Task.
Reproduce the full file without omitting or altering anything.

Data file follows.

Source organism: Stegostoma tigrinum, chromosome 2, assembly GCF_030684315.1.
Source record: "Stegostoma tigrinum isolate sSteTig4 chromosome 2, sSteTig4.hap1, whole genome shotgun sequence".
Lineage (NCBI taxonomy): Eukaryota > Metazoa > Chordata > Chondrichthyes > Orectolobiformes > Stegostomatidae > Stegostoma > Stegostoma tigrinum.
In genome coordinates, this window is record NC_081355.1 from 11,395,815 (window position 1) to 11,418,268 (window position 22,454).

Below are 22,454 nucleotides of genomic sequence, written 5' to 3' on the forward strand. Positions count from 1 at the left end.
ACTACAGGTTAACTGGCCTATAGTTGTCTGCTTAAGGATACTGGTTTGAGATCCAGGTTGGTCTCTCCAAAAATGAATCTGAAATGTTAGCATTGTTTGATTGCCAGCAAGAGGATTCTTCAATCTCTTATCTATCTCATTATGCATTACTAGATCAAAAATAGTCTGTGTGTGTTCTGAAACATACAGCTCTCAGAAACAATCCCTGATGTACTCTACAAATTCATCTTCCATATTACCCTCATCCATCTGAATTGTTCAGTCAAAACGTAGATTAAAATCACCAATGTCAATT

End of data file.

Source organism: Stegostoma tigrinum, chromosome 2, assembly GCF_030684315.1.
Source record: "Stegostoma tigrinum isolate sSteTig4 chromosome 2, sSteTig4.hap1, whole genome shotgun sequence".
Lineage (NCBI taxonomy): Eukaryota > Metazoa > Chordata > Chondrichthyes > Orectolobiformes > Stegostomatidae > Stegostoma > Stegostoma tigrinum.
In genome coordinates, this window is record NC_081355.1 from 11,395,815 (window position 1) to 11,418,268 (window position 22,454).

Below are 22,454 nucleotides of genomic sequence, written 5' to 3' on the forward strand. Positions count from 1 at the left end.
ACTACAGGTTAACTGGCCTATAGTTGTCTGCTTAAGGATACTGGTTTGAGATCCAGGTTGGTCTCTCCAAAAATGAATCTGAAATGTTAGCATTGTTTGATTGCCAGCAAGAGGATTCTTCAATCTCTTATCTATCTCATTATGCATTACTAGATCAAAAATAGTCTGTGTGTGTTCTGAAACATACAGCTCTCAGAAACAATCCCTGATGTACTCTACAAATTCATCTTCCATATTACCCTCATCCATCTGAATTGTTCAGTCAAAACGTAGATTAAAATCACCAATGTCAATT